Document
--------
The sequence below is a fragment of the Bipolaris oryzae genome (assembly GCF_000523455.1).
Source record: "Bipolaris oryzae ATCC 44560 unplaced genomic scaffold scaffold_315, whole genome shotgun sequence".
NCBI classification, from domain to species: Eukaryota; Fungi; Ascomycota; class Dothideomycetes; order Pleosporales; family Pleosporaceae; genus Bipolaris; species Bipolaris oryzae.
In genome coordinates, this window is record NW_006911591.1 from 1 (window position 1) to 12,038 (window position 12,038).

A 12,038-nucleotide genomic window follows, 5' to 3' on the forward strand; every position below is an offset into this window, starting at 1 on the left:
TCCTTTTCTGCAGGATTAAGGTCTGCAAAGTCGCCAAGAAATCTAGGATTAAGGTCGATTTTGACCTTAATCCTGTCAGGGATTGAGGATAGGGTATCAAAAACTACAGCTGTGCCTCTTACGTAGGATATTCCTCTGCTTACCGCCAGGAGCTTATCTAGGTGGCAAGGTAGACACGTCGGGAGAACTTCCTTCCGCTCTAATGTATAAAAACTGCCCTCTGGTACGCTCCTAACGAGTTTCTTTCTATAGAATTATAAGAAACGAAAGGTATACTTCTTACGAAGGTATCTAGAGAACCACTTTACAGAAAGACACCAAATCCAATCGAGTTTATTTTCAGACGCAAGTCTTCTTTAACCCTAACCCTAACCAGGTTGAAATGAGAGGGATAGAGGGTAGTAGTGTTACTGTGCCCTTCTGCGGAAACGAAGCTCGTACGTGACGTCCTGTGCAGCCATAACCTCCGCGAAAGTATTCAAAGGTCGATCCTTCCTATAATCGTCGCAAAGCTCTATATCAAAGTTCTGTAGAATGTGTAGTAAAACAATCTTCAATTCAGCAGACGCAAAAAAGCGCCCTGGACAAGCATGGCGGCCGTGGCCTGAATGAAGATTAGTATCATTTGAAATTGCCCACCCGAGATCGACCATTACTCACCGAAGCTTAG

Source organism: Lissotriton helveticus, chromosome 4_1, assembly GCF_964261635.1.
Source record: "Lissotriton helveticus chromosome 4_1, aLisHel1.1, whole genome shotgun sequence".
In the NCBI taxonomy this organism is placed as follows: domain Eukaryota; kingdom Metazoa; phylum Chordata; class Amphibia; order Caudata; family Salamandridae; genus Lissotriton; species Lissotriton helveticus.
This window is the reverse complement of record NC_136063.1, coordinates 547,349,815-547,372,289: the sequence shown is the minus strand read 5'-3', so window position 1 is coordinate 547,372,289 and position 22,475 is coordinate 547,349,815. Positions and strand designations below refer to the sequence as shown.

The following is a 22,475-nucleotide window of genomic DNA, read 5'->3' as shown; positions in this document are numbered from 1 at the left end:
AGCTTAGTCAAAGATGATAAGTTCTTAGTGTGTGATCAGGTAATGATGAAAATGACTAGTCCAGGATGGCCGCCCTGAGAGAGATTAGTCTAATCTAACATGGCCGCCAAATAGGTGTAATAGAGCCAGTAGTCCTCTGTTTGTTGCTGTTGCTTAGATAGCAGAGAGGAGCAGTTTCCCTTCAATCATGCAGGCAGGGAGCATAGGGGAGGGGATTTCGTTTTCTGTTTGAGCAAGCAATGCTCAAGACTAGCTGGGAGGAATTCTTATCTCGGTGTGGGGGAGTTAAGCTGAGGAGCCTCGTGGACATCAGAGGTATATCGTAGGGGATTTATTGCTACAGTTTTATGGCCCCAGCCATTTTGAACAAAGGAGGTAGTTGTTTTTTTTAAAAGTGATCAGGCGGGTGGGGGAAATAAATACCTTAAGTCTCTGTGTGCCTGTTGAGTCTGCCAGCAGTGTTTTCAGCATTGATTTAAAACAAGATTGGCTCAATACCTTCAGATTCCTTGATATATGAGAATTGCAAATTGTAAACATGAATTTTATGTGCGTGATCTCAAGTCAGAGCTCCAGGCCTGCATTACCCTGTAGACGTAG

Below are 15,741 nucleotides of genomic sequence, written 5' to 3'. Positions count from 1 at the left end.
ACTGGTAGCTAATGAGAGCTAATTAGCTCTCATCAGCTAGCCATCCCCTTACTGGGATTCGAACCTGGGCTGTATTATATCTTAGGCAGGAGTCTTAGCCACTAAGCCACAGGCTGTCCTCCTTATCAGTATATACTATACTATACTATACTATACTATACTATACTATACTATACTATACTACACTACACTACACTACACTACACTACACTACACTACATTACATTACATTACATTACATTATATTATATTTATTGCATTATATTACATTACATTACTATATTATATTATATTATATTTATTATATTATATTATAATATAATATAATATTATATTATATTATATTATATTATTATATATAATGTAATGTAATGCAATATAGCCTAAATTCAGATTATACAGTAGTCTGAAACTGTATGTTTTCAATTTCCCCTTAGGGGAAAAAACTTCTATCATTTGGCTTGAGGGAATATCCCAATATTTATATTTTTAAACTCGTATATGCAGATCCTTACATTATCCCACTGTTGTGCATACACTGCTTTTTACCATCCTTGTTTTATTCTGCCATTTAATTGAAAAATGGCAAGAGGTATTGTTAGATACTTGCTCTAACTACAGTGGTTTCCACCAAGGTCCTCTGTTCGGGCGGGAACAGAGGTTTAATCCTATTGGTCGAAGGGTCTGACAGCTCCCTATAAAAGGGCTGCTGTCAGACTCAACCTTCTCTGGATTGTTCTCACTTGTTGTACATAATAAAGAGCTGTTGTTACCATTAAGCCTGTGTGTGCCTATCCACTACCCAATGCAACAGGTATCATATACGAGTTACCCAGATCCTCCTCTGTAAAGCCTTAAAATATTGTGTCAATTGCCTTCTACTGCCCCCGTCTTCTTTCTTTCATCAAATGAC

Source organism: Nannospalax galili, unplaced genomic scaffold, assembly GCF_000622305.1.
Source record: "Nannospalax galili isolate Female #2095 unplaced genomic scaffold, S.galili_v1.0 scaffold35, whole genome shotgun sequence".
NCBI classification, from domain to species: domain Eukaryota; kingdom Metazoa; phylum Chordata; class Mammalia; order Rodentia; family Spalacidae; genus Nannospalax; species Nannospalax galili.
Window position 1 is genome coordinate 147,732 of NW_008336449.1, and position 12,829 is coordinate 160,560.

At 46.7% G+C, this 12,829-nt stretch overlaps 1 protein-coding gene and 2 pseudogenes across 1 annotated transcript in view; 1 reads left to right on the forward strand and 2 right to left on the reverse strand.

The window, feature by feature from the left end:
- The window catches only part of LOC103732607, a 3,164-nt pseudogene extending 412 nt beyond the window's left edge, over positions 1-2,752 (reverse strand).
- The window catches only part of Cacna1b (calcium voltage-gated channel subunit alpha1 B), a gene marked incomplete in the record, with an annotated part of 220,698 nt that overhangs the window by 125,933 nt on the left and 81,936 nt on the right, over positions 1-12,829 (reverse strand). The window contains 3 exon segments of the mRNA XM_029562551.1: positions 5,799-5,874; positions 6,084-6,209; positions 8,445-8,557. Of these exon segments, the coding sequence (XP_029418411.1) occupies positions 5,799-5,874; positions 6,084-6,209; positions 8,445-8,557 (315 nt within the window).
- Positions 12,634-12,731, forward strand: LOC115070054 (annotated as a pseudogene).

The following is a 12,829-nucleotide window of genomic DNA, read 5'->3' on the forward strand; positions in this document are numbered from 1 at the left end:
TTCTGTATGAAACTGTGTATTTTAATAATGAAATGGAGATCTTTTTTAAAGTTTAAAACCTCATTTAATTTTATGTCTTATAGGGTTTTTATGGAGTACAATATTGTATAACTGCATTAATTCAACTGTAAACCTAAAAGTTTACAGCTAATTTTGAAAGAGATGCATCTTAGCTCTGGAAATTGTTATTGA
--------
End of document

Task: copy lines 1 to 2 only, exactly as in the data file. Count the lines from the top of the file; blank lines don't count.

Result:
The sequence below is a fragment of the Bipolaris oryzae genome (assembly GCF_000523455.1).
Source record: "Bipolaris oryzae ATCC 44560 unplaced genomic scaffold scaffold_315, whole genome shotgun sequence".